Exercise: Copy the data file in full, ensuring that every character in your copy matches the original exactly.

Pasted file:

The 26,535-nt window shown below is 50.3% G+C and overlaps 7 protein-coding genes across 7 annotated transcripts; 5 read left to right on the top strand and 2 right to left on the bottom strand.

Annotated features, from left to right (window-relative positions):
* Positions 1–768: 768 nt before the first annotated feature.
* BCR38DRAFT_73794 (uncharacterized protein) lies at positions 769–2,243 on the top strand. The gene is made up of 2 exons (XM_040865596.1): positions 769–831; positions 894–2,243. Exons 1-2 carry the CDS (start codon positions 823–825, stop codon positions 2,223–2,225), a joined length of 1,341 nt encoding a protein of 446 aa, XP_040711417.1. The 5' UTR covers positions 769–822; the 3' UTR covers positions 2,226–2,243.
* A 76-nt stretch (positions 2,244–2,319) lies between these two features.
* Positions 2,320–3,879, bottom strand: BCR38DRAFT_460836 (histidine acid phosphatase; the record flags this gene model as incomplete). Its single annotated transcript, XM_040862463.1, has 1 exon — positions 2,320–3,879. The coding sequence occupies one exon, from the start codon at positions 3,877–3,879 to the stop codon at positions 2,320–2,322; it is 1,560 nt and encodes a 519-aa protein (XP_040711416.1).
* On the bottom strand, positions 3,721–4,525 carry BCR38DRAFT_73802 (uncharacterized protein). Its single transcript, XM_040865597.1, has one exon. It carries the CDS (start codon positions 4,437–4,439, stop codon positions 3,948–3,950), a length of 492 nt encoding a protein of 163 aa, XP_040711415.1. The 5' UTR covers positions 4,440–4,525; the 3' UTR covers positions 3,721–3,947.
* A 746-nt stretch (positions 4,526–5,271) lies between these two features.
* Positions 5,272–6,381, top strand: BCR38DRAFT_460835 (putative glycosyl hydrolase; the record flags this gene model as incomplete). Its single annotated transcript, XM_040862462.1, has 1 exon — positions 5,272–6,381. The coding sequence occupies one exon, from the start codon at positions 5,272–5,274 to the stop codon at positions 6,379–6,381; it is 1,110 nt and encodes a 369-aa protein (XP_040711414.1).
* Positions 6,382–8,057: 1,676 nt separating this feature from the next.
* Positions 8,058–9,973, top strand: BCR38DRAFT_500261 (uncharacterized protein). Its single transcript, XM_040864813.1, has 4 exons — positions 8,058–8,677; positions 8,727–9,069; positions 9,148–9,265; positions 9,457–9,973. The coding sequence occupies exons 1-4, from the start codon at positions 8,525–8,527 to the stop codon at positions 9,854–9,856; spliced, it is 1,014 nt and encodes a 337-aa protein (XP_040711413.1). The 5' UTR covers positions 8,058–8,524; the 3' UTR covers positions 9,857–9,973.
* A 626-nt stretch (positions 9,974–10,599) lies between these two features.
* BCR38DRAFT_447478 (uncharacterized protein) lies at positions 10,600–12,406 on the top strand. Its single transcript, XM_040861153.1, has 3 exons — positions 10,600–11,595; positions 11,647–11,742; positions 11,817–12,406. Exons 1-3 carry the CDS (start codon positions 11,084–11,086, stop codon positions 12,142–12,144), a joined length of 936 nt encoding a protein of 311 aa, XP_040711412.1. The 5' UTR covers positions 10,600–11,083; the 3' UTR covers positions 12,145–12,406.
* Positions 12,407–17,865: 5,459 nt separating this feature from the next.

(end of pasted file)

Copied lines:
The 26,535-nt window shown below is 50.3% G+C and overlaps 7 protein-coding genes across 7 annotated transcripts; 5 read left to right on the top strand and 2 right to left on the bottom strand.

Annotated features, from left to right (window-relative positions):
* Positions 1–768: 768 nt before the first annotated feature.
* BCR38DRAFT_73794 (uncharacterized protein) lies at positions 769–2,243 on the top strand. The gene is made up of 2 exons (XM_040865596.1): positions 769–831; positions 894–2,243. Exons 1-2 carry the CDS (start codon positions 823–825, stop codon positions 2,223–2,225), a joined length of 1,341 nt encoding a protein of 446 aa, XP_040711417.1. The 5' UTR covers positions 769–822; the 3' UTR covers positions 2,226–2,243.
* A 76-nt stretch (positions 2,244–2,319) lies between these two features.
* Positions 2,320–3,879, bottom strand: BCR38DRAFT_460836 (histidine acid phosphatase; the record flags this gene model as incomplete). Its single annotated transcript, XM_040862463.1, has 1 exon — positions 2,320–3,879. The coding sequence occupies one exon, from the start codon at positions 3,877–3,879 to the stop codon at positions 2,320–2,322; it is 1,560 nt and encodes a 519-aa protein (XP_040711416.1).
* On the bottom strand, positions 3,721–4,525 carry BCR38DRAFT_73802 (uncharacterized protein). Its single transcript, XM_040865597.1, has one exon. It carries the CDS (start codon positions 4,437–4,439, stop codon positions 3,948–3,950), a length of 492 nt encoding a protein of 163 aa, XP_040711415.1. The 5' UTR covers positions 4,440–4,525; the 3' UTR covers positions 3,721–3,947.
* A 746-nt stretch (positions 4,526–5,271) lies between these two features.
* Positions 5,272–6,381, top strand: BCR38DRAFT_460835 (putative glycosyl hydrolase; the record flags this gene model as incomplete). Its single annotated transcript, XM_040862462.1, has 1 exon — positions 5,272–6,381. The coding sequence occupies one exon, from the start codon at positions 5,272–5,274 to the stop codon at positions 6,379–6,381; it is 1,110 nt and encodes a 369-aa protein (XP_040711414.1).
* Positions 6,382–8,057: 1,676 nt separating this feature from the next.
* Positions 8,058–9,973, top strand: BCR38DRAFT_500261 (uncharacterized protein). Its single transcript, XM_040864813.1, has 4 exons — positions 8,058–8,677; positions 8,727–9,069; positions 9,148–9,265; positions 9,457–9,973. The coding sequence occupies exons 1-4, from the start codon at positions 8,525–8,527 to the stop codon at positions 9,854–9,856; spliced, it is 1,014 nt and encodes a 337-aa protein (XP_040711413.1). The 5' UTR covers positions 8,058–8,524; the 3' UTR covers positions 9,857–9,973.
* A 626-nt stretch (positions 9,974–10,599) lies between these two features.
* BCR38DRAFT_447478 (uncharacterized protein) lies at positions 10,600–12,406 on the top strand. Its single transcript, XM_040861153.1, has 3 exons — positions 10,600–11,595; positions 11,647–11,742; positions 11,817–12,406. Exons 1-3 carry the CDS (start codon positions 11,084–11,086, stop codon positions 12,142–12,144), a joined length of 936 nt encoding a protein of 311 aa, XP_040711412.1. The 5' UTR covers positions 10,600–11,083; the 3' UTR covers positions 12,145–12,406.
* Positions 12,407–17,865: 5,459 nt separating this feature from the next.